According to a person who supports the flat Earth theory, the earth should apparently run away from under the plane, instead of moving forward, and on the contrary, would have to lag behind the Earth. But like anyone who has ever traveled by plane at least once in his life, he knows that nothing of the kind happens.
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According to Newton’s first law, “The body remains in a state of rest or uniform and rectilinear movement if no unbalanced forces act on it.”
Well, let us imagine a plane standing on the runway. The earth rotates from west to east at a speed of about 1600 km/hr. However, since the plane is most obviously stationary relative to the Earth, it means that it is moving at exactly the same speed.
Now imagine that the plane accelerates, takes off from the Earth, and begins to fly west at a speed of 800 km/hr. Moreover, due to the fact that Newton’s first law works, the initial speed of 1600 km/hr that the aircraft had when it was on the runway did not go away. During take-off and set speed, the aircraft added 800 km/h to this speed.
For a stationary observer somewhere in space, the speed of the aircraft would be 800 km/hr east, while the surface of the Earth under the plane, from the point of view of the same observer, moves east at a speed of 1600 km/hr.
But observers on the surface of the Earth cannot feel these 1600 km/hr since they themselves are moving at the same speed, therefore, from the point of view of the observer, the plane’s speed is 800 km/hr, and the west is directed.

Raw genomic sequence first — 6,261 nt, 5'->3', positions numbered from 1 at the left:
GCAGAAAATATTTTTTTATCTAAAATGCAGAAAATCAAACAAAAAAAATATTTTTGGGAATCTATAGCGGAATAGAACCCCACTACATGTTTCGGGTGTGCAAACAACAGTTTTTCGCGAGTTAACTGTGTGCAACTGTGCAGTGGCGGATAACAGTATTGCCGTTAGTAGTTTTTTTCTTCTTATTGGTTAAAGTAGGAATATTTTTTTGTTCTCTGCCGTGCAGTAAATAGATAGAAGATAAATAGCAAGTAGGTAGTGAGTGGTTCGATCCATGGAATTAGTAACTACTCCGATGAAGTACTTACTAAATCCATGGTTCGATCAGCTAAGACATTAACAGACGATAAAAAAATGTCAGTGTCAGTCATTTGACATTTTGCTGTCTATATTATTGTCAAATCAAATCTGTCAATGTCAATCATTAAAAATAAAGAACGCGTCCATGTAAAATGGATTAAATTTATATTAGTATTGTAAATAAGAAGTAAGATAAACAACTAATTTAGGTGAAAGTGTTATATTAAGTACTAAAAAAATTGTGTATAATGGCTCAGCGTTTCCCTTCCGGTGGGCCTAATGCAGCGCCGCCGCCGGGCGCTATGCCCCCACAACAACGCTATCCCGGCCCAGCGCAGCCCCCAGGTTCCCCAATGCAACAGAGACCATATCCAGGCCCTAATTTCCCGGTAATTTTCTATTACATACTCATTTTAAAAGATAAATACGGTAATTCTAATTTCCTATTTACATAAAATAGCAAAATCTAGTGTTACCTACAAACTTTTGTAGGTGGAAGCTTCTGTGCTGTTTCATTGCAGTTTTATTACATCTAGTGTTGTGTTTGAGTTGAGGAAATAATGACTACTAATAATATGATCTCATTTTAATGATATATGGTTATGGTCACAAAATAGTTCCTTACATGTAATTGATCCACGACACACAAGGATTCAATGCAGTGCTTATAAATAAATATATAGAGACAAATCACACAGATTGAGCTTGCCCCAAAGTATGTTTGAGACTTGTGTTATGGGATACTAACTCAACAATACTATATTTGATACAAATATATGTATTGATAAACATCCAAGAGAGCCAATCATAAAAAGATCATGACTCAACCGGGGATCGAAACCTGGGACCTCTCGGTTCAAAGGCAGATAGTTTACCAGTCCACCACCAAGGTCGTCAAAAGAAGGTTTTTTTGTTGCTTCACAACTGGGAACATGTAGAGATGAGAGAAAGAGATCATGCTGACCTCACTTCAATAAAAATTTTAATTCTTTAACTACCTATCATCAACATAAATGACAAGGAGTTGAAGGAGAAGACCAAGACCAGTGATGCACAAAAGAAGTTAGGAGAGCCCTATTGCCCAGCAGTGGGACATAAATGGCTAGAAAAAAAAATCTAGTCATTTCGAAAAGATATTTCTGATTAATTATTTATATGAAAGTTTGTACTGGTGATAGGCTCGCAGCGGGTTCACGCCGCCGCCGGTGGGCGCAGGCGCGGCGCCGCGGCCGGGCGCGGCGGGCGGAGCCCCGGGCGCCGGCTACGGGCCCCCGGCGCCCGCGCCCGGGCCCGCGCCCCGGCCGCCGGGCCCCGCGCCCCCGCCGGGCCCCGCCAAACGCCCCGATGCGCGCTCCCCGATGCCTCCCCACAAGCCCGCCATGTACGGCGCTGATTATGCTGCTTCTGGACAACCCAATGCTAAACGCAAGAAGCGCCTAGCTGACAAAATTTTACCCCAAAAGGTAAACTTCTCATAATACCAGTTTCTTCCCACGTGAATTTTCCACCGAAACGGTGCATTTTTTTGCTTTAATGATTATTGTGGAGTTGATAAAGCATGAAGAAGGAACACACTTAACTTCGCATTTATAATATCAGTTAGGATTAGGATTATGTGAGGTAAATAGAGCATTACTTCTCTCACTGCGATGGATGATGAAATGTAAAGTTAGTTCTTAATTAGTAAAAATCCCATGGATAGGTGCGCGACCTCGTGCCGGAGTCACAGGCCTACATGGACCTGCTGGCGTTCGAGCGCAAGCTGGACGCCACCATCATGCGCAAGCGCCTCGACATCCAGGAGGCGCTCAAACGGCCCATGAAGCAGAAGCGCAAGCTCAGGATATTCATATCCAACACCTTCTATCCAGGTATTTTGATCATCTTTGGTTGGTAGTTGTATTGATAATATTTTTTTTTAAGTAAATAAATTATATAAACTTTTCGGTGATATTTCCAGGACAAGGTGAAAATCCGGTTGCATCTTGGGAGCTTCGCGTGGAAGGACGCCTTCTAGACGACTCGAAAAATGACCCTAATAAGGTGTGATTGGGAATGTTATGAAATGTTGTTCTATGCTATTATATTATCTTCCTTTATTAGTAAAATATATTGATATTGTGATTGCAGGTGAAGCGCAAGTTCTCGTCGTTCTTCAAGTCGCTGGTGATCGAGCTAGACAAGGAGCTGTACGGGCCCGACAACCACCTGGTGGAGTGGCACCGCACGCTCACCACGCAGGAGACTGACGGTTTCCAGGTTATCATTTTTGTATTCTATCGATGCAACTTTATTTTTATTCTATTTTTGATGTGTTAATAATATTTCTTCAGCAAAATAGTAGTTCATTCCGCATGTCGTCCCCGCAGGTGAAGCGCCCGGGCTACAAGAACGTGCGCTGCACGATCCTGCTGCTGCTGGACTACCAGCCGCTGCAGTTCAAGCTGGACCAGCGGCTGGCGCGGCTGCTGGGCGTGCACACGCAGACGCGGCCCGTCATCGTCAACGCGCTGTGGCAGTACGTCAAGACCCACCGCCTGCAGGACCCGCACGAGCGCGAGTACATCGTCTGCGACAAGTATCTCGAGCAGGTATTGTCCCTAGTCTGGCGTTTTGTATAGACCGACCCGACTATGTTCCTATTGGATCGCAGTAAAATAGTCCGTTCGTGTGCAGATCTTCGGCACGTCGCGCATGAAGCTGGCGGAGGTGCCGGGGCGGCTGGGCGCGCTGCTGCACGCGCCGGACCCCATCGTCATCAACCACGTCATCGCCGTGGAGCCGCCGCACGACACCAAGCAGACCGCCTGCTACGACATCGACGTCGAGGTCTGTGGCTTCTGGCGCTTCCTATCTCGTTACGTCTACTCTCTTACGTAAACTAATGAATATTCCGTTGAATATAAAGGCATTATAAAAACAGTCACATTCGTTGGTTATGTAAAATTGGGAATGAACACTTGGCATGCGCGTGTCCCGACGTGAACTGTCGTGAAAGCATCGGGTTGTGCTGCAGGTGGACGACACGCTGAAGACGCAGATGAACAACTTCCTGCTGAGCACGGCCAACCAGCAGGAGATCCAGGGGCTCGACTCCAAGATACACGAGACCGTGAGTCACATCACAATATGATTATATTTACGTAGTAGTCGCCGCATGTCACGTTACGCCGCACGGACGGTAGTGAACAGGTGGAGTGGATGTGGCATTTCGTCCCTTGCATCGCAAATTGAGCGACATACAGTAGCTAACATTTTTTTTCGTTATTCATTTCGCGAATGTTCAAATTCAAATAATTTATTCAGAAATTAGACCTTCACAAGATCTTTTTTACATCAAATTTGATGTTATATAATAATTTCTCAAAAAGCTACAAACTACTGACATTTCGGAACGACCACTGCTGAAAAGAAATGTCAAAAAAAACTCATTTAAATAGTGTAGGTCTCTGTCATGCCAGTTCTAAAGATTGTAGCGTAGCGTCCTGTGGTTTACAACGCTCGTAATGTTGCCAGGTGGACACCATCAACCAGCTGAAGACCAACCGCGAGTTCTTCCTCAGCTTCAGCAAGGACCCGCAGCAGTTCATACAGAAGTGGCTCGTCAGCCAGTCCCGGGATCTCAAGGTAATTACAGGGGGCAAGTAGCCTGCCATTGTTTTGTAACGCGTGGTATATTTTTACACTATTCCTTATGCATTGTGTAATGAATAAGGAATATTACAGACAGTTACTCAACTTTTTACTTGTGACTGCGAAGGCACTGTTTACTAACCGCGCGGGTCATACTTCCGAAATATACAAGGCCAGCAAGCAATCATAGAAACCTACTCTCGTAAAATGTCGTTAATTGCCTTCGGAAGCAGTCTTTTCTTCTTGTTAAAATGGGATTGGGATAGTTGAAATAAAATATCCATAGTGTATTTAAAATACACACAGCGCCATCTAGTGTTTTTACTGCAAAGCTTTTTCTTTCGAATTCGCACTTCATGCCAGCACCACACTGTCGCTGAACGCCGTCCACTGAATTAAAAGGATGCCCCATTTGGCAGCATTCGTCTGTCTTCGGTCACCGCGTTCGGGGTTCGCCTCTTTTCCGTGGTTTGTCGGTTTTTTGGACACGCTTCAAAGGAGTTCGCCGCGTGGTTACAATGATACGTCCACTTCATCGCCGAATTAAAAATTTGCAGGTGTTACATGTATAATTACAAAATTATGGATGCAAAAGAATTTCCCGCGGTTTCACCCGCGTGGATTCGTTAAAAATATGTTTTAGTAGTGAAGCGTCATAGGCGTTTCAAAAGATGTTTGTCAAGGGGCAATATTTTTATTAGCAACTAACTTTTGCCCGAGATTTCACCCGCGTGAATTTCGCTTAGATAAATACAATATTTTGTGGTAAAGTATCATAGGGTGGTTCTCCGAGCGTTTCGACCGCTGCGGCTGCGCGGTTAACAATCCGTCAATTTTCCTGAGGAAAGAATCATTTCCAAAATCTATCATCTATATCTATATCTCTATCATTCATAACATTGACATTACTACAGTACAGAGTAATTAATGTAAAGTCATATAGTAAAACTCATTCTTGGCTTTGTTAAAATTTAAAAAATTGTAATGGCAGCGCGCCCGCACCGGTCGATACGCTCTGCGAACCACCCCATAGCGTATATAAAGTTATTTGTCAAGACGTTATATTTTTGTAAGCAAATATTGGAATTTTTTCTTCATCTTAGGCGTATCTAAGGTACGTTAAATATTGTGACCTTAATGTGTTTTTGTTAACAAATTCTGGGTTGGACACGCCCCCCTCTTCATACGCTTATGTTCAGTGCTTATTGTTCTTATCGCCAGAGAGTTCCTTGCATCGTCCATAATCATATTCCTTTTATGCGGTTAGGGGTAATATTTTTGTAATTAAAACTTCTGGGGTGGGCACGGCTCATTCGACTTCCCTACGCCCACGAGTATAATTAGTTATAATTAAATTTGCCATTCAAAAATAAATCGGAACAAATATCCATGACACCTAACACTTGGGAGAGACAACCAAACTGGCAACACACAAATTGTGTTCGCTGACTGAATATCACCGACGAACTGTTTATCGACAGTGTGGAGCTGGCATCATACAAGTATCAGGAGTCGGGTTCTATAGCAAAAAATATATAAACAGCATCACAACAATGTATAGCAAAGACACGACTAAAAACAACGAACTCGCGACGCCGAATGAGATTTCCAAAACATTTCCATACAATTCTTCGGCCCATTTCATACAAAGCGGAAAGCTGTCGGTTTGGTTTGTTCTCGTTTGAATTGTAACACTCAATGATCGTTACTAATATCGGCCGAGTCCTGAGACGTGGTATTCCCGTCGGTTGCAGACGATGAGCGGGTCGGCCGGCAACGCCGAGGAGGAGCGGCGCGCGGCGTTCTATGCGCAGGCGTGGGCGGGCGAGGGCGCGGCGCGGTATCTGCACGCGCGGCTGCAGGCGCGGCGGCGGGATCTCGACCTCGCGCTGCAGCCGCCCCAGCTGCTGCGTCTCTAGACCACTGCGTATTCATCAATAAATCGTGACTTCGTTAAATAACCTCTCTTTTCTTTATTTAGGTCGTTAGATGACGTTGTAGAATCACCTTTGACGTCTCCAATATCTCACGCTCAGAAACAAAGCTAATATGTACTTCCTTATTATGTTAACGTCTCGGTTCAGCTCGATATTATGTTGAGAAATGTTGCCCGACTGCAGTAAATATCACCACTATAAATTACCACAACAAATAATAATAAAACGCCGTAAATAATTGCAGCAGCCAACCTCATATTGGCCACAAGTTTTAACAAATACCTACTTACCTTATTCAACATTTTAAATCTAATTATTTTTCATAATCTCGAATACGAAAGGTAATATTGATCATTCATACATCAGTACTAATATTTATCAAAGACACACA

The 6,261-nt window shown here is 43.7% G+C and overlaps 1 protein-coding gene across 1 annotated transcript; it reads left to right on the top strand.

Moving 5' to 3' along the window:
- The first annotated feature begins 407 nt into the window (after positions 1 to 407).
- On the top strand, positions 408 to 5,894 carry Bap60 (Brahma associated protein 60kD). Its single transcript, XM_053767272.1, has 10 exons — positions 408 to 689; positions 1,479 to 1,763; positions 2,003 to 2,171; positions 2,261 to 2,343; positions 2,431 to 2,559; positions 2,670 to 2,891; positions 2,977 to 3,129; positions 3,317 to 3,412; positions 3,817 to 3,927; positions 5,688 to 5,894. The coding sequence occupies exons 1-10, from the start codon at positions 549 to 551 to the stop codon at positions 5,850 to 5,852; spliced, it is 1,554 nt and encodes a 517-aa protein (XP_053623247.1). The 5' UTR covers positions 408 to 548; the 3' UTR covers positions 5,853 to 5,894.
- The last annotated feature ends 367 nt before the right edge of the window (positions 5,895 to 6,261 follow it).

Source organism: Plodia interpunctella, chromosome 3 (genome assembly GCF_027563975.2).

Now imagine the same plane, it starts and flies east at a speed of 800 km/hr. Again, as in the previous case, Newton’s first law works well, and the initial speed of the aircraft did not go away. For a stationary observer in space, the speed of an airplane flying from west to east will be 2400 km/hr (1600 + 800), while for an observer on the surface of the Earth, it will be 800 km/hr in the east.
Thus, the plane can perfectly fly in any direction regardless of the rotation of the Earth because when taking off, it does not lose the speed with which it rotated around the Earth when it was on the runway.
Likewise, if you bounce above the surface of the Earth, the point at which you were not flying away from beneath you with great speed while you are in the air, which indicates that Isaac Newton was right when he formulated his first law.